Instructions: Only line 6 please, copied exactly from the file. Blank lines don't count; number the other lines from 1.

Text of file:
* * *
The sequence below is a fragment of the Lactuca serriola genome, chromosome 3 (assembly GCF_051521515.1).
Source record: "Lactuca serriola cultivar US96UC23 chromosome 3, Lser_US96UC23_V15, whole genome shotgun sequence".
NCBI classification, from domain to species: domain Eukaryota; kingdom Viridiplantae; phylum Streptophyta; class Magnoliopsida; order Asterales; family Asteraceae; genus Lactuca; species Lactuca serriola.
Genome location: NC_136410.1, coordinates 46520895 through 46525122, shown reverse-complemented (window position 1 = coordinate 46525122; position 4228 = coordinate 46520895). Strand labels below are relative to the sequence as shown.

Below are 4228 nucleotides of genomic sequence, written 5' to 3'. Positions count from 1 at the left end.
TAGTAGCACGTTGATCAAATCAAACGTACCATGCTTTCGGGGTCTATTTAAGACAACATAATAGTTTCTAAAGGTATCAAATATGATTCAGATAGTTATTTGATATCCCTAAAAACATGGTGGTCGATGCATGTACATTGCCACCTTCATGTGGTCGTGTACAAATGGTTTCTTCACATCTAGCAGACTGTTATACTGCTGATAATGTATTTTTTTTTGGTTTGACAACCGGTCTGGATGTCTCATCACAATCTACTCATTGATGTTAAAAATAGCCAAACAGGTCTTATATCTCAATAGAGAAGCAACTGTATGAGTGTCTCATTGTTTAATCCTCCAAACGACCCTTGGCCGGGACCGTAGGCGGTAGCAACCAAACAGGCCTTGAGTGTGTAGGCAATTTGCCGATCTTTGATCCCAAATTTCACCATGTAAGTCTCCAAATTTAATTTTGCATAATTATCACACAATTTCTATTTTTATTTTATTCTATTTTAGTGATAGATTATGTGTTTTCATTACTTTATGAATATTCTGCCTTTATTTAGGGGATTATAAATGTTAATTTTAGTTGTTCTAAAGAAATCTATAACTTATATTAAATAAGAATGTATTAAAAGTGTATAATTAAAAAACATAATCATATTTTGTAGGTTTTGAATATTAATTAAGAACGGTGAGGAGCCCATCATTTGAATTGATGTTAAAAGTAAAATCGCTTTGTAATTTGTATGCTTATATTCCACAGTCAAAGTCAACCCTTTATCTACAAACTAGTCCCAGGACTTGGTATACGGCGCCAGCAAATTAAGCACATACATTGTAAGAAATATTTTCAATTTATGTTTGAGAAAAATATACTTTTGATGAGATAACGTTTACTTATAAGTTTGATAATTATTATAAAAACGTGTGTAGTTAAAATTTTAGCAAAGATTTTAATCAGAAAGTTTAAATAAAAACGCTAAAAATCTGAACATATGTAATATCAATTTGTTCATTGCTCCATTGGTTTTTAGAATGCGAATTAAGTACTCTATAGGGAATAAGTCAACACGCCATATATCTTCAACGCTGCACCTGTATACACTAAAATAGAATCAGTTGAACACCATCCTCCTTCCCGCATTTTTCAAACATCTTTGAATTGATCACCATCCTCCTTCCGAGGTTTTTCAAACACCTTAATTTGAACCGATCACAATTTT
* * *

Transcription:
TAGTAGCACGTTGATCAAATCAAACGTACCATGCTTTCGGGGTCTATTTAAGACAACATAATAGTTTCTAAAGGTATCAAATATGATTCAGATAGTTATTTGATATCCCTAAAAACATGGTGGTCGATGCATGTACATTGCCACCTTCATGTGGTCGTGTACAAATGGTTTCTTCACATCTAGCAGACTGTTATACTGCTGATAATGTATTTTTTTTTGGTTTGACAACCGGTCTGGATGTCTCATCACAATCTACTCATTGATGTTAAAAATAGCCAAACAGGTCTTATATCTCAATAGAGAAGCAACTGTATGAGTGTCTCATTGTTTAATCCTCCAAACGACCCTTGGCCGGGACCGTAGGCGGTAGCAACCAAACAGGCCTTGAGTGTGTAGGCAATTTGCCGATCTTTGATCCCAAATTTCACCATGTAAGTCTCCAAATTTAATTTTGCATAATTATCACACAATTTCTATTTTTATTTTATTCTATTTTAGTGATAGATTATGTGTTTTCATTACTTTATGAATATTCTGCCTTTATTTAGGGGATTATAAATGTTAATTTTAGTTGTTCTAAAGAAATCTATAACTTATATTAAATAAGAATGTATTAAAAGTGTATAATTAAAAAACATAATCATATTTTGTAGGTTTTGAATATTAATTAAGAACGGTGAGGAGCCCATCATTTGAATTGATGTTAAAAGTAAAATCGCTTTGTAATTTGTATGCTTATATTCCACAGTCAAAGTCAACCCTTTATCTACAAACTAGTCCCAGGACTTGGTATACGGCGCCAGCAAATTAAGCACATACATTGTAAGAAATATTTTCAATTTATGTTTGAGAAAAATATACTTTTGATGAGATAACGTTTACTTATAAGTTTGATAATTATTATAAAAACGTGTGTAGTTAAAATTTTAGCAAAGATTTTAATCAGAAAGTTTAAATAAAAACGCTAAAAATCTGAACATATGTAATATCAATTTGTTCATTGCTCCATTGGTTTTTAGAATGCGAATTAAGTACTCTATAGGGAATAAGTCAACACGCCATATATCTTCAACGCTGCACCTGTATACACTAAAATAGAATCAGTTGAACACCATCCTCCTTCCCGCATTTTTCAAACATCTTTGAATTGATCACCATCCTCCTTCCGAGGTTTTTCAAACACCTTAATTTGAACCGATCACAATTTT